Most important, however, is the rendering of Bangladesh as the last nation standing in the midst of this disaster. This specific touch of Humayun, which he knows to be wish-fulfillment, can be seen as the key that disrupts the way his homeland is commonly perceived: either vulnerable to the elements or worthy of the (now antiquated) “Third World” designation. “It’s like how Black Panther created an African nation that was never colonized, and that is a powerful fantasy to have,” he added.

On a more personal level, Humayun said that Moshari could show Dhallywood how fantastic, fun stories can be told alongside more grounded, message-rich stories – and can be just as impactful. In simpler terms, he just wants to see more South Asian horrors in the world. And if you replace Dhallywood with Hollywood, efforts like Moshari presents a cinematic narrative that isn’t about battered underrepresented communities and offers more than an evening of stereotyping.

It is also pure coincidence that Moshari is so close to the state of the world. Yes, the concept has always had closeness – a substitute for climate change, Humayun said, of which it has greatly affected Bangladesh and future generations there – but not to the point where it could be seen as a spin on the Global COVID-19. 19 pandemic. A possible (and again, unintended) inference is that mosquito nets serve the same purpose as face masks. “But I think it says a lot that we’re still anticipating some kind of disaster, in one form or another, and there’s more to come,” he said.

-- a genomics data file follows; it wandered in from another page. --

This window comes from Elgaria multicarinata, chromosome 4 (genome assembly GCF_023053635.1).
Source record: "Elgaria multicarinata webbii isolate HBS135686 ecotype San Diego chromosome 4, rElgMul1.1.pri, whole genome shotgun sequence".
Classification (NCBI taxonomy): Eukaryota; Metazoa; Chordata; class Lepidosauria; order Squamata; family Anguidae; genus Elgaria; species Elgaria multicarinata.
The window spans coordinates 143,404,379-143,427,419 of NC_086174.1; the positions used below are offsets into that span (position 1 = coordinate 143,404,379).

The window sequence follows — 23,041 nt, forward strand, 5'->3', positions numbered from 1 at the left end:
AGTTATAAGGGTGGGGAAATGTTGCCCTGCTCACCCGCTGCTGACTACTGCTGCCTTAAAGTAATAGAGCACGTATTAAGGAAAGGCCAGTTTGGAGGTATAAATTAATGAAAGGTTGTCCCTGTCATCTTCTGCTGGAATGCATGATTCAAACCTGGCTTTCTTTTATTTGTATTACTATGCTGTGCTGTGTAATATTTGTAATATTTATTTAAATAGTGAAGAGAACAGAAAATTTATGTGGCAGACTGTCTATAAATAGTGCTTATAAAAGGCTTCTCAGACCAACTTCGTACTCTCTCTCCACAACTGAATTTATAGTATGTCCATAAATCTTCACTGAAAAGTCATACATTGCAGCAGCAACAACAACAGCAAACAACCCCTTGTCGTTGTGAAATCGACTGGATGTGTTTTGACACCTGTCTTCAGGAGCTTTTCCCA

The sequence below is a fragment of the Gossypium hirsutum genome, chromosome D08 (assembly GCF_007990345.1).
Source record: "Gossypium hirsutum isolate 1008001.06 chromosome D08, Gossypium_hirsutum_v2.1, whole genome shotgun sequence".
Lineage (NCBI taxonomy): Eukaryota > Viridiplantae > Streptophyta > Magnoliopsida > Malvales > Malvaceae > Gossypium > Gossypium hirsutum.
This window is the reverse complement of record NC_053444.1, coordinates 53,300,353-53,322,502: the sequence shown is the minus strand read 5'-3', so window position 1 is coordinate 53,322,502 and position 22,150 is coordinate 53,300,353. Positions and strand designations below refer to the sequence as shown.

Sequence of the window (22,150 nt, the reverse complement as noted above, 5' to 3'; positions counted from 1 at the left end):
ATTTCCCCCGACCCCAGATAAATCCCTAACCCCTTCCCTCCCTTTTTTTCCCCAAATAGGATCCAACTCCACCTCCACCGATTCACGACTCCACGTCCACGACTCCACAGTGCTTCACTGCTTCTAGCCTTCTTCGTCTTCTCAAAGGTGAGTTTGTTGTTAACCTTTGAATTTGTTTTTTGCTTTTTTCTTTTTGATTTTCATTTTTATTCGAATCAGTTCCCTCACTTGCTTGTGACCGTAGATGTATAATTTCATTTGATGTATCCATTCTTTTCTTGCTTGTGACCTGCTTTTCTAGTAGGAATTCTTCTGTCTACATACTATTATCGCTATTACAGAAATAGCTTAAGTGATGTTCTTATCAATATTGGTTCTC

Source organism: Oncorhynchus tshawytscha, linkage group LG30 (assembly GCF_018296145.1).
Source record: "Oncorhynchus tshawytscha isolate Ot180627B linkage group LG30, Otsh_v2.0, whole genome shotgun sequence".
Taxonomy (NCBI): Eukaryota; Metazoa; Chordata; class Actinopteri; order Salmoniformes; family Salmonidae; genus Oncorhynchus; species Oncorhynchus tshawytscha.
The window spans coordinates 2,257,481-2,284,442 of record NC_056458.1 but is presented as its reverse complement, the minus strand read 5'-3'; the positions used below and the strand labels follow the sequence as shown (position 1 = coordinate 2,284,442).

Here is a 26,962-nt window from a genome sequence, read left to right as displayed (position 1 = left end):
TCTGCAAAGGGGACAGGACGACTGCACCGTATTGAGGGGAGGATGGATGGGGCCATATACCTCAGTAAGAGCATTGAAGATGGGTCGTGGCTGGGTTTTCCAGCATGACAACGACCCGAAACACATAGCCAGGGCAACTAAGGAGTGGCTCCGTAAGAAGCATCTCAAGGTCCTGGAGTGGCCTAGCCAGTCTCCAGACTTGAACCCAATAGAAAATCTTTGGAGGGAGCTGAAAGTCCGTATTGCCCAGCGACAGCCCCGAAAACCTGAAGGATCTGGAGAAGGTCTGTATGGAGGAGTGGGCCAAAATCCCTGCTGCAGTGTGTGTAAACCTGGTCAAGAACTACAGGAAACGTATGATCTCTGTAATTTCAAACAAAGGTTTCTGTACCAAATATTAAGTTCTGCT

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For now, however, Humayun is thrilled to pursue his passion for creative storytelling, much like his locally acclaimed parents, Gultekin Khan and the late Humayun Ahmed. In a daily interview Prothom Alo, he said his mother supported his spirit as a filmmaker. His father, quite simply, was the pioneer in the fields of Bengali literature and cinema. The two figures unite and propel him to form a complete portfolio with commercials, short films like his 2018 Sincerely, Dhaka segment, Moshariand features.

Besides the extended version of Mosharithe Sundance Institute Intensive Screenwriting Fellow also prepares Movers Bangladesh. The programme’s first original Bangladeshi project is based on the creation of the country’s first major carpooling platform, Pathao, and benefits from the mentorship of The spectacular nowis James Ponsoldt. “When I applied, so many people said to me, ‘Oh, don’t bother, nobody in our part of the world is into this stuff,'” he said.

But I hope the progress of the project and Humayun will prove that when you as an artist feel good, go ahead and expand your artistic network.

Moshari is now playing at SXSW as part of the Midnight Shorts Program, also available to watch as part of the festival’s online offerings.